Devotion Tidbit #3 - Cafe de Flore

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Devotion Tidbit #3 - Cafe de Flore

Unread post by fireflydances » Sat Sep 29, 2018 12:09 am

Cafe de commons credit BKP

Café de Flore

Before we begin, I want to explain why I chose to write about Café de Flore as I have. Because the café is now a much described landmark, there is no lack of information. Tourists seek this spot out. Journalists find angles to report on it, and there are many books which tangentially include the La Flore because it makes such an attractive subject. And I haven’t even included all those food writers. So, my angle. After much thought and too much research I decided that I wanted a tidbit that supported our book discussion. I wanted to feature things that, for me at least, fit somewhere into the circle that surrounds Patti’s book.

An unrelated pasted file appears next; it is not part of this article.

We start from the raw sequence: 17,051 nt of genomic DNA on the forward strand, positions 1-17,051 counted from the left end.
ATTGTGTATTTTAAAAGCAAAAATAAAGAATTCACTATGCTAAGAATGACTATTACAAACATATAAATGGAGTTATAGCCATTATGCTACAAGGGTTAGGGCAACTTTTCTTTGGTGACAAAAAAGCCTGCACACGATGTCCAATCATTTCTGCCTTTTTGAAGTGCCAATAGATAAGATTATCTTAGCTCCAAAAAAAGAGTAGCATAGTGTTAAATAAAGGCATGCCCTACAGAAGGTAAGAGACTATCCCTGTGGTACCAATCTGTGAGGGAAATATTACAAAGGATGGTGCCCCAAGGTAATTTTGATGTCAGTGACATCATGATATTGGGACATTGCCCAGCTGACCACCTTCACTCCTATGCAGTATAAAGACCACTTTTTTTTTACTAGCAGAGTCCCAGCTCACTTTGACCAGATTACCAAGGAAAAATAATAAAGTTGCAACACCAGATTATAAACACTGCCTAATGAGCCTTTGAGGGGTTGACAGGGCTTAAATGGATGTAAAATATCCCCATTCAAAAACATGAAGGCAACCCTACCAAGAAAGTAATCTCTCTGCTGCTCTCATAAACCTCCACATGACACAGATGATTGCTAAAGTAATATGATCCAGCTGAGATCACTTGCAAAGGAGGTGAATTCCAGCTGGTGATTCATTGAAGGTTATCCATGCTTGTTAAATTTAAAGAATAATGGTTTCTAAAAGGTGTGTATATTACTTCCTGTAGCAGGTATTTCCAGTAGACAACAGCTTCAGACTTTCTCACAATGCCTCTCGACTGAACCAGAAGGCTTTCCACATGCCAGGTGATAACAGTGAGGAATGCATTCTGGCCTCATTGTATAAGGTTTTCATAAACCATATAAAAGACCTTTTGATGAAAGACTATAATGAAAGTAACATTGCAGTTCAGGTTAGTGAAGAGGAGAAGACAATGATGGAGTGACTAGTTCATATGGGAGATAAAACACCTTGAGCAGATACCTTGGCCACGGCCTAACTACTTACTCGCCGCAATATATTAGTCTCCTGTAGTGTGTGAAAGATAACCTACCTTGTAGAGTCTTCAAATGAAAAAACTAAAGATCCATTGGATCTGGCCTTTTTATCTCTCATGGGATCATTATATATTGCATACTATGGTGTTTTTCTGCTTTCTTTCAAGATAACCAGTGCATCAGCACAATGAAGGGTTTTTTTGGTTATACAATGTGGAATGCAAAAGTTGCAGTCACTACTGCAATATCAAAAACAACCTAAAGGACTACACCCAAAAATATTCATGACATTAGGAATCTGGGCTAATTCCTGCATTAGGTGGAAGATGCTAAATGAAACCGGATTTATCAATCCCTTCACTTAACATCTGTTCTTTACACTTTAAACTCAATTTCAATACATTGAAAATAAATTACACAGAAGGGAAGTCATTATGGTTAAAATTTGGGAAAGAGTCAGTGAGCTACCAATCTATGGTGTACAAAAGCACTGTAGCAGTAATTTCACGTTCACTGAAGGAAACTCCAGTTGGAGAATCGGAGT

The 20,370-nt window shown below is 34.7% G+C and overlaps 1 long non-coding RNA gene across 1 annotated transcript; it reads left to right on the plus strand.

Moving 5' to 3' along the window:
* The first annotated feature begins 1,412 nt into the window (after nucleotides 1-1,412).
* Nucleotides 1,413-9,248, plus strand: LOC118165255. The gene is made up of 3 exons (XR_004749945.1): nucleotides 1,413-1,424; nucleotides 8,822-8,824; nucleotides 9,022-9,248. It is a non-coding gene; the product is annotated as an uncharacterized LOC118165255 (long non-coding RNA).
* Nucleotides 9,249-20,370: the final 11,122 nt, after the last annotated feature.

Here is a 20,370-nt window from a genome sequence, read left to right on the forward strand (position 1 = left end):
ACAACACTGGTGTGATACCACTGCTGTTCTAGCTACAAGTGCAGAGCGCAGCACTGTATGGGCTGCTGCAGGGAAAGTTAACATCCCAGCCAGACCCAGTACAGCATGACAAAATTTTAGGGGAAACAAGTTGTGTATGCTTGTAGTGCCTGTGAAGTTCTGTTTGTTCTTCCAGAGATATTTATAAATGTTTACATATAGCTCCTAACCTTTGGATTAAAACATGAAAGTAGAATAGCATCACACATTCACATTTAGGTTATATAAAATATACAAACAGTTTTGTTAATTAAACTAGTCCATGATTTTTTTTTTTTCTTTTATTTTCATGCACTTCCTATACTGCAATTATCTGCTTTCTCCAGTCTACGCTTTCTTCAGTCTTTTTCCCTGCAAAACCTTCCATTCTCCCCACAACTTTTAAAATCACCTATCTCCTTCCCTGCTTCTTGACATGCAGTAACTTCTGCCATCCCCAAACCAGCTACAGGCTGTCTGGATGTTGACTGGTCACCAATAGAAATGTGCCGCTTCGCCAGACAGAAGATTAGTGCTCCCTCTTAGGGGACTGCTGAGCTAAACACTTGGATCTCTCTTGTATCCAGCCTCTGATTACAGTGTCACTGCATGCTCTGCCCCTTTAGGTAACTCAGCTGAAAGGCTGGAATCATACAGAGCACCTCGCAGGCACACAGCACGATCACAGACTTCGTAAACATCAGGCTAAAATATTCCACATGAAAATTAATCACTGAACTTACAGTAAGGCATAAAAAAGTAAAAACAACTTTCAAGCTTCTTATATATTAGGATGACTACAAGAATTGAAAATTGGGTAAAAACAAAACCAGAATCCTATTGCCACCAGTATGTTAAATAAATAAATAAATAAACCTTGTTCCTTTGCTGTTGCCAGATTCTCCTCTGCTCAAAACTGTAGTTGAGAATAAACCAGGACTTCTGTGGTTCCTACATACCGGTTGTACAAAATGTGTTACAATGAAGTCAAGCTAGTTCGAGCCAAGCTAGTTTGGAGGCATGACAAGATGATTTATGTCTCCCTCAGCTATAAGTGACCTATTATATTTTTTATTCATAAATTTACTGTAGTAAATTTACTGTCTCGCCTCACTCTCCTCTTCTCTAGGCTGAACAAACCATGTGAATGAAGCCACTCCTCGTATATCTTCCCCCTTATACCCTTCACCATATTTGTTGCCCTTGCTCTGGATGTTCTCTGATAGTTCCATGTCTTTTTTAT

I wake early, walk over to the Café de Flore and have a plate of ham and eggs and black coffee. The eggs are perfectly round, set upon a perfectly round slab of ham. Devotion, page 13

Café de Flore. An emblem of Paris street life. Not so great coffee, but wonderful tidbits of tasty food and a place to sit. Sit and watch, sit and read or write, sit and talk. Cities are famous for such places -- so many people alone, so many seeking out that niche on the edge that allows one to be surrounded.

I live on the east coast, used to live in NYC, and I’ve indulged in the pleasure of the local coffeehouse for decades. And quite honestly, sometimes where I landed wasn’t a café, not even a coffeehouse, but a diner, or a breakfast place open all day. Any place that encouraged sitting while permitting a minimal intake of food. I don’t know that this culture of being alone while also present to others exists in all the nooks and crannies of American life, never mind the wider expanse of places you, dear reader, may call home. But it is endemic to the culture of Paris.

Café Culture